Information on Ear, Nose and Throat Surgeries
Ear Tubes, M & T, Myringotomy Tubes
Inductions for Ear Tubes
(Myringotomy Tubes)
  
        
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Middle Ear Fluid Found During Ear Tube Insertion

Clinical Indications for Myringotomy (Ear) Tubes

American Academy of Otolaryngology-Head and Neck Surgery, Bulletin June 2000 Vol. 19 No. 6, and the position statement from the American Academy of Pediatrics Subcommittee on Otitis Media with Effusion; American Academy of Family Physicians; American Academy of Otolaryngology--Head and Neck Surgery   View Abstract  
Click on colored text for word definitions !!

        

   
1.  Severe
acute otitis media (middle ear infection)
2.  Hearing loss greater than 30 dB in patients with
otitis media with effusion present for greater than  three months.

On May of 2004, the American Academy of Pediatrics Subcommittee on Otitis Media with Effusion; American Academy of Family Physicians; American Academy of Otolaryngology--Head and Neck Surgery printed guidelines for the treatment of otitis media with effusion.  They recommended the following  in children age 12 years and under:    View Abstract

1) Ear tube surgery is indicated for otitis media with effusion that is present for three months that is associated with a hearing loss. 
2) More promptly evaluate and intervene in children with speech, language or learning problems.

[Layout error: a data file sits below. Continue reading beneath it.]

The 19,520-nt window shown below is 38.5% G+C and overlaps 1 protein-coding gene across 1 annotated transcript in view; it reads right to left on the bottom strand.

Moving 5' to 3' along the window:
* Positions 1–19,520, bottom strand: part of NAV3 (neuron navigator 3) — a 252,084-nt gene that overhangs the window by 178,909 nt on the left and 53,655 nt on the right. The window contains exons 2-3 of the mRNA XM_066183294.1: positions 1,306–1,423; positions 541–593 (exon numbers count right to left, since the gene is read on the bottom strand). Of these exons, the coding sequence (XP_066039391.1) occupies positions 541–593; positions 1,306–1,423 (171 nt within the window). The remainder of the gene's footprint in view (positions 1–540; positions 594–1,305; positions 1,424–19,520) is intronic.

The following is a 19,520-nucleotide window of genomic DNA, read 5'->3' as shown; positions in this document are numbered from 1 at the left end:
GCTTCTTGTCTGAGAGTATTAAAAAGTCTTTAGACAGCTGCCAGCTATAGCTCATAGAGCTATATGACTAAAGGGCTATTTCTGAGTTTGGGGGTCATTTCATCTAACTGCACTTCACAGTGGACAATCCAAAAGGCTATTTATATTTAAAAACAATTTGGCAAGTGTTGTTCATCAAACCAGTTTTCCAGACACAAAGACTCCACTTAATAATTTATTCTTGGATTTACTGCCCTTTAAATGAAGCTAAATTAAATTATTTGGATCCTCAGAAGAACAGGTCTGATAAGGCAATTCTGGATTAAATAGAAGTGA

3) Intervene if structural abnormalities of the eardrum or middle ear develop.
4) Hearing tests should be performed on children with
otitis media with effusion present for 3 months or longer.

--Initial management consists of ear tube placement, adenoidectomy should not be performed initially unless another indication for adenoidectomy exists.
--Repeat surgery consists of adenoidectomy with myringotomy (with or with out tube insertion.)

3.  Poor response to antibiotics for otitis media.
4.  Impending
mastoiditis or intracranial complications due to otitis media.
5.  Recurrent episodes of
acute otitis media (more than 3 episodes in 6 months or more than 4 episodes in 12 months).
6.  Chronic retraction of
tympanic membrane or pars flaccida .  This may form a retraction pocket of the eardrum which may eventually form a cholesteatoma.  
7. 
Barotrauma .
8. 
Autophony (hear body sounds such as breathing) due to patulous (wide open) eustachian tube.
9. 
Craniofacial anomalies that predispose to middle ear dysfunction (e.g. cleft Palate ).
10.  Middle ear dysfunction due to head and neck radiation and skull base surgery.  {Note some feel that radiation therapy is a relative contraindication, because of a possible higher incidence of chronic infection which can lead to osteoradionecrosis (death of bony tissue due to radiation) . }

Relative Contraindication

1.  Radiation therapy to the ear, brain or nasopharynx

At least Three articles have been published which mention (in the abstract) an increased incidence of persistent otorhea in patients with nasopharyngeal carcinoma that had been treated with radiation therapy.  One abstract reported a 28% incidence of discharging otorhea at the time of the last visit.  View Abstract

The following abstracts question if ear tubes should be inserted in patients who have had radiation to the temporal bone View Abstract    View Abstract  

This abstract just mentions the problem of chronic otorhea after ear tube placement following radiation therapy to the head. 
View Abstract

Go Back To Ear Tube Placement Information Page

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